In Kiryat Yam, urban renewal program faces off with Rafael armaments
Weapons manufacturer says residential building projects could endanger the tenants.
Neighborhood C in the Haifa suburb of Kiryat Yam does not invoke the local patriotism found in many neighborhoods. It's too poor, too shabby.
"I wouldn't recommend it to a dog," says one resident, a woman named Bertha who has lived there since 1959. "It's a dump and nobody wants to live here."
Mayor Shmuel Sisso is working to change this. He has developed a new development plan aimed at attracting more affluent residents, but it is meeting opposition from a powerful local player: Rafael Advanced Defense Systems, whose main weapons development plant borders Kiryat Yam.
Sisso's plan includes building towers to replace the two-story projects and one-story houses around Rafael. The weapons manufacturer says this would violate safety procedures, and could endanger the tenants.
The project Sisso is hoping to introduce is a government initiative aimed at optimizing land usage in urban residential areas. Contractors come to demolish old buildings and replace them with new ones, offering the tenants an opportunity to upgrade their apartments without having to move, except for the duration of construction. This "evacuation-construction" project is being undertaken in several cities across the country.
Rafael says tall buildings are dangerous because they might be hit by ricochets from weapons tests inside the compound. This claim appears to be valid, because explosions do drive most of the ricochets upward. Yet independent demolition experts who reviewed the situation say the risk would not exceed that facing the lower buildings.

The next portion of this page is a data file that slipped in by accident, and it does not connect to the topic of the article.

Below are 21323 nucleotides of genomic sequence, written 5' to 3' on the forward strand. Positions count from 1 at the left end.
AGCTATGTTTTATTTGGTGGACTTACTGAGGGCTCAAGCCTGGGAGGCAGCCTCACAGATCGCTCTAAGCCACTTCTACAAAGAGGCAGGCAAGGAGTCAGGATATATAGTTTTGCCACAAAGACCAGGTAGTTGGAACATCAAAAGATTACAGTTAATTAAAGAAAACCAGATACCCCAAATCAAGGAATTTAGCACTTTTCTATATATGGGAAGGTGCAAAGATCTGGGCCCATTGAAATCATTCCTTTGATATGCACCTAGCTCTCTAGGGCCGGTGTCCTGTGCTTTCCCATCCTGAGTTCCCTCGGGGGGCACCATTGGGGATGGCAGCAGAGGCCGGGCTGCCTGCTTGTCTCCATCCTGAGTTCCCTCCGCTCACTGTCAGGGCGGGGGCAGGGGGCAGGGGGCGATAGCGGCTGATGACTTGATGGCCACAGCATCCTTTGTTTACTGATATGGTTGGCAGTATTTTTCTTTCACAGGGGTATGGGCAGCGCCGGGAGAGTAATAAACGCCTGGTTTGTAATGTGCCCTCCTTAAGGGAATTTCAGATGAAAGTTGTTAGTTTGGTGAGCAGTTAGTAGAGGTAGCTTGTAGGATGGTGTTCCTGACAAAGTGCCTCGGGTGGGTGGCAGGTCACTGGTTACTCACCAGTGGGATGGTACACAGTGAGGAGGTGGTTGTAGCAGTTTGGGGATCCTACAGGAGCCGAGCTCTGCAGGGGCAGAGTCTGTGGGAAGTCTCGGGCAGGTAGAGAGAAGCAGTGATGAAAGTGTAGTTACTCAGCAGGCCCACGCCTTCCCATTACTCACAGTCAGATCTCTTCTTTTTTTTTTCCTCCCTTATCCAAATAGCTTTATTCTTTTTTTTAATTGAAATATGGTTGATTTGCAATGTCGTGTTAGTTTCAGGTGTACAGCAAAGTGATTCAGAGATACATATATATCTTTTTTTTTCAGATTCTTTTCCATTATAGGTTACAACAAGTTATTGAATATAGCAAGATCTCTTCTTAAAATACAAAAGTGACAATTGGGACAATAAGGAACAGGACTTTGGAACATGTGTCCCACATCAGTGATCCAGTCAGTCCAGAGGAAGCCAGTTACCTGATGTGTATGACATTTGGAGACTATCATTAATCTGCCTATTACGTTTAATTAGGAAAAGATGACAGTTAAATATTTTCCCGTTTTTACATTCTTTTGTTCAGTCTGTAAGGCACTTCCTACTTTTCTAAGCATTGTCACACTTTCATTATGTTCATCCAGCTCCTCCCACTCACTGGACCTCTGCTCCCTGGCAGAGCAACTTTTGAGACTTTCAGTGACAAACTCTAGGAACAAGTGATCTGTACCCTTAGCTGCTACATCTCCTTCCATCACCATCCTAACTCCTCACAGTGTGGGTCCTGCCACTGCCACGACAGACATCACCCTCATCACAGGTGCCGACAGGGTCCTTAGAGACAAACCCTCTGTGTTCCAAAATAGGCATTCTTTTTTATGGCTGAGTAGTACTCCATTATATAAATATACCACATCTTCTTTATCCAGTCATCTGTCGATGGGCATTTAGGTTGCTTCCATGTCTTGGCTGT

"It makes no difference whether the city puts up tall buildings around the Rafael compound," one expert said. "Exposure to the blast is identical on the top floors and the lower floors. The important thing is to build the buildings outside the range of impact."
But Rafael probably has a different reason for its objection, the expert said: Rafael does not want to have high vantage points outside its gates, where onlookers can observe its secret experiments.
So far, the city has succeeded in lifting construction restrictions for one of Neighborhood C's streets, Yoseftal Street. "The evacuation-construction project has started there [on Yoseftal Street], and we will continue to fight to initiate the same process in different parts of Neighborhood C," Sisso said.
A former Rafael executive, when asked about Rafael's reasons for opposing construction, said: "Many of the weapons experiments are conducted quite far away from the residential areas in Kiryat Yam. The company has very strict security regulations, and maybe they should be bent for the sake of renovating the neighborhood."
A spokesperson for Rafael responded to Haaretz's query on the subject by saying: "Rafael attributes great importance to anything involving safety and the quality of living of people near the company's compounds. Since this is such a crucial issue for us, it has received much corporate attention. Therefore, any situation in which people's lives are endangered is out of the question for us."
Bertha does not seem concerned with Rafael's projects or their secrecy. She doesn't even seem to be too interested in the city's evacuation-construction program. "The tower blocs don't really interest me," she says. "I will probably not get to enjoy them."